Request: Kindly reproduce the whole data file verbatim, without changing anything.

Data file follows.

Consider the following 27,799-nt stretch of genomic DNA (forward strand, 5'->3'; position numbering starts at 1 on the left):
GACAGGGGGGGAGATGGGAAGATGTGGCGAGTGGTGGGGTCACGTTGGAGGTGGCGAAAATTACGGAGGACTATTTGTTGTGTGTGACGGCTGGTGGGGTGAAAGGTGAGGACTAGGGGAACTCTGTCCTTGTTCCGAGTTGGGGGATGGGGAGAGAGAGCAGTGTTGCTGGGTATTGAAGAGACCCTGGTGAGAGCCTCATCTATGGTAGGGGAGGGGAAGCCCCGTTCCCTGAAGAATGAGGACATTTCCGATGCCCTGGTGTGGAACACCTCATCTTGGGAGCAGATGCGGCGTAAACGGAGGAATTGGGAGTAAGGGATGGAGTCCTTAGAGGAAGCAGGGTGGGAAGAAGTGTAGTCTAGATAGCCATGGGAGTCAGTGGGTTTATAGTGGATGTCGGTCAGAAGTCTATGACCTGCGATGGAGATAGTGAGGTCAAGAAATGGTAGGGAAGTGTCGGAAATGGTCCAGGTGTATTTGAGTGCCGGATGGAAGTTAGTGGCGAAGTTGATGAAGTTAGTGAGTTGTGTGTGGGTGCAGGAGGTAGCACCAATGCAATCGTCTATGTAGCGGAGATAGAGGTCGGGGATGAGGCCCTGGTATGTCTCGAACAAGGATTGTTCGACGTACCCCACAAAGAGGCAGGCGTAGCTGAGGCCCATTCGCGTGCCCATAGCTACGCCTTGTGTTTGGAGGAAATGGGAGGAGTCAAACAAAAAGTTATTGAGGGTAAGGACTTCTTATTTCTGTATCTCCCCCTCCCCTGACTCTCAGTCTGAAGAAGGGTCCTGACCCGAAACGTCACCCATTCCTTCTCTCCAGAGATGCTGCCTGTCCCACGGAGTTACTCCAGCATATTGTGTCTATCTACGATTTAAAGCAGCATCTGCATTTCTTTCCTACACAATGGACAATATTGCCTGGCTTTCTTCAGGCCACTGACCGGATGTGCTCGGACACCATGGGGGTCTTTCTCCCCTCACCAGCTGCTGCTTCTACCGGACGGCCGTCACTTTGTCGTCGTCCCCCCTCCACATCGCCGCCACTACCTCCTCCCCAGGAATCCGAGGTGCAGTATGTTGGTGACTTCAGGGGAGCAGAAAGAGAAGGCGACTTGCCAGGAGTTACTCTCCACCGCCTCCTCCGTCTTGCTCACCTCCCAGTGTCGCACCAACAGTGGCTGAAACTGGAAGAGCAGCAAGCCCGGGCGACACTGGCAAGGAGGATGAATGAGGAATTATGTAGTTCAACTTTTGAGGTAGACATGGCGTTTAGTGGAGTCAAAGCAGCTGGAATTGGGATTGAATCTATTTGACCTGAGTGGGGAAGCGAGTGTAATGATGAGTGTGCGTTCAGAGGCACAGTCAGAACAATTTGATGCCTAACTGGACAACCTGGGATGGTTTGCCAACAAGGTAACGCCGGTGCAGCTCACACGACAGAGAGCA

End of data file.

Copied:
Consider the following 27,799-nt stretch of genomic DNA (forward strand, 5'->3'; position numbering starts at 1 on the left):
GACAGGGGGGGAGATGGGAAGATGTGGCGAGTGGTGGGGTCACGTTGGAGGTGGCGAAAATTACGGAGGACTATTTGTTGTGTGTGACGGCTGGTGGGGTGAAAGGTGAGGACTAGGGGAACTCTGTCCTTGTTCCGAGTTGGGGGATGGGGAGAGAGAGCAGTGTTGCTGGGTATTGAAGAGACCCTGGTGAGAGCCTCATCTATGGTAGGGGAGGGGAAGCCCCGTTCCCTGAAGAATGAGGACATTTCCGATGCCCTGGTGTGGAACACCTCATCTTGGGAGCAGATGCGGCGTAAACGGAGGAATTGGGAGTAAGGGATGGAGTCCTTAGAGGAAGCAGGGTGGGAAGAAGTGTAGTCTAGATAGCCATGGGAGTCAGTGGGTTTATAGTGGATGTCGGTCAGAAGTCTATGACCTGCGATGGAGATAGTGAGGTCAAGAAATGGTAGGGAAGTGTCGGAAATGGTCCAGGTGTATTTGAGTGCCGGATGGAAGTTAGTGGCGAAGTTGATGAAGTTAGTGAGTTGTGTGTGGGTGCAGGAGGTAGCACCAATGCAATCGTCTATGTAGCGGAGATAGAGGTCGGGGATGAGGCCCTGGTATGTCTCGAACAAGGATTGTTCGACGTACCCCACAAAGAGGCAGGCGTAGCTGAGGCCCATTCGCGTGCCCATAGCTACGCCTTGTGTTTGGAGGAAATGGGAGGAGTCAAACAAAAAGTTATTGAGGGTAAGGACTTCTTATTTCTGTATCTCCCCCTCCCCTGACTCTCAGTCTGAAGAAGGGTCCTGACCCGAAACGTCACCCATTCCTTCTCTCCAGAGATGCTGCCTGTCCCACGGAGTTACTCCAGCATATTGTGTCTATCTACGATTTAAAGCAGCATCTGCATTTCTTTCCTACACAATGGACAATATTGCCTGGCTTTCTTCAGGCCACTGACCGGATGTGCTCGGACACCATGGGGGTCTTTCTCCCCTCACCAGCTGCTGCTTCTACCGGACGGCCGTCACTTTGTCGTCGTCCCCCCTCCACATCGCCGCCACTACCTCCTCCCCAGGAATCCGAGGTGCAGTATGTTGGTGACTTCAGGGGAGCAGAAAGAGAAGGCGACTTGCCAGGAGTTACTCTCCACCGCCTCCTCCGTCTTGCTCACCTCCCAGTGTCGCACCAACAGTGGCTGAAACTGGAAGAGCAGCAAGCCCGGGCGACACTGGCAAGGAGGATGAATGAGGAATTATGTAGTTCAACTTTTGAGGTAGACATGGCGTTTAGTGGAGTCAAAGCAGCTGGAATTGGGATTGAATCTATTTGACCTGAGTGGGGAAGCGAGTGTAATGATGAGTGTGCGTTCAGAGGCACAGTCAGAACAATTTGATGCCTAACTGGACAACCTGGGATGGTTTGCCAACAAGGTAACGCCGGTGCAGCTCACACGACAGAGAGCA